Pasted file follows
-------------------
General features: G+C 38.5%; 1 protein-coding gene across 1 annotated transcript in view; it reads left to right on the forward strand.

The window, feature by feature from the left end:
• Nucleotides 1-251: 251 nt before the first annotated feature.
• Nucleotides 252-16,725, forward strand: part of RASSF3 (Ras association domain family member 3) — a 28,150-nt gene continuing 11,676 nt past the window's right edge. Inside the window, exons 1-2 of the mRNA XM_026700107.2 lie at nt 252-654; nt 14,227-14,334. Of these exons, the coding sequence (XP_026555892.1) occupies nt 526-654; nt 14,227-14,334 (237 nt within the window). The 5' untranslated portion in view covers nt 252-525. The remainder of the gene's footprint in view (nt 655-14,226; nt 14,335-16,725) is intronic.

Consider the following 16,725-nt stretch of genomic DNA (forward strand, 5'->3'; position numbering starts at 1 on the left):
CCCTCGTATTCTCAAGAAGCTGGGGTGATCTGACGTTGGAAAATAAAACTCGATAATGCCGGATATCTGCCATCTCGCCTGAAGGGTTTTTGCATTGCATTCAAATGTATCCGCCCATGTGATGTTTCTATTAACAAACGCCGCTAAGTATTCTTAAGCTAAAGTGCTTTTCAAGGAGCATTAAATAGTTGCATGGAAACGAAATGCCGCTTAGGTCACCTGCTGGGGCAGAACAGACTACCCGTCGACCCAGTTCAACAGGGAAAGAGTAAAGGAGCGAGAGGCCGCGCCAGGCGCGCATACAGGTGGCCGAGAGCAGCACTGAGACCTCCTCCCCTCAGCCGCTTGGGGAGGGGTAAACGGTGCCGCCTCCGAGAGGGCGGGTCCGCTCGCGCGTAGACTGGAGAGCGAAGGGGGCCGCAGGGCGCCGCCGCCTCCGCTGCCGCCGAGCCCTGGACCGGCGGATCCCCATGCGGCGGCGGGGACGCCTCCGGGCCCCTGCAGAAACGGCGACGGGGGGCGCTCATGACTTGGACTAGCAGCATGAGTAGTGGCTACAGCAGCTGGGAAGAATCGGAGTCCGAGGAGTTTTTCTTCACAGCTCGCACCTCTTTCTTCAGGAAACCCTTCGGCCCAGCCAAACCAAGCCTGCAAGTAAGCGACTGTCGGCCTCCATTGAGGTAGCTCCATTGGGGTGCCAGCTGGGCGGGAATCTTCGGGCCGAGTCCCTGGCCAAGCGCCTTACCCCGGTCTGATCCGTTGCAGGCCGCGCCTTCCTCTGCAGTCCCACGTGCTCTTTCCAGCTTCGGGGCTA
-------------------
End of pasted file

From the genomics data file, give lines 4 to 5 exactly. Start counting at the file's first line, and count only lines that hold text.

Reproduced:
• Nucleotides 252-16,725, forward strand: part of RASSF3 (Ras association domain family member 3) — a 28,150-nt gene continuing 11,676 nt past the window's right edge. Inside the window, exons 1-2 of the mRNA XM_026700107.2 lie at nt 252-654; nt 14,227-14,334. Of these exons, the coding sequence (XP_026555892.1) occupies nt 526-654; nt 14,227-14,334 (237 nt within the window). The 5' untranslated portion in view covers nt 252-525. The remainder of the gene's footprint in view (nt 655-14,226; nt 14,335-16,725) is intronic.

Consider the following 16,725-nt stretch of genomic DNA (forward strand, 5'->3'; position numbering starts at 1 on the left):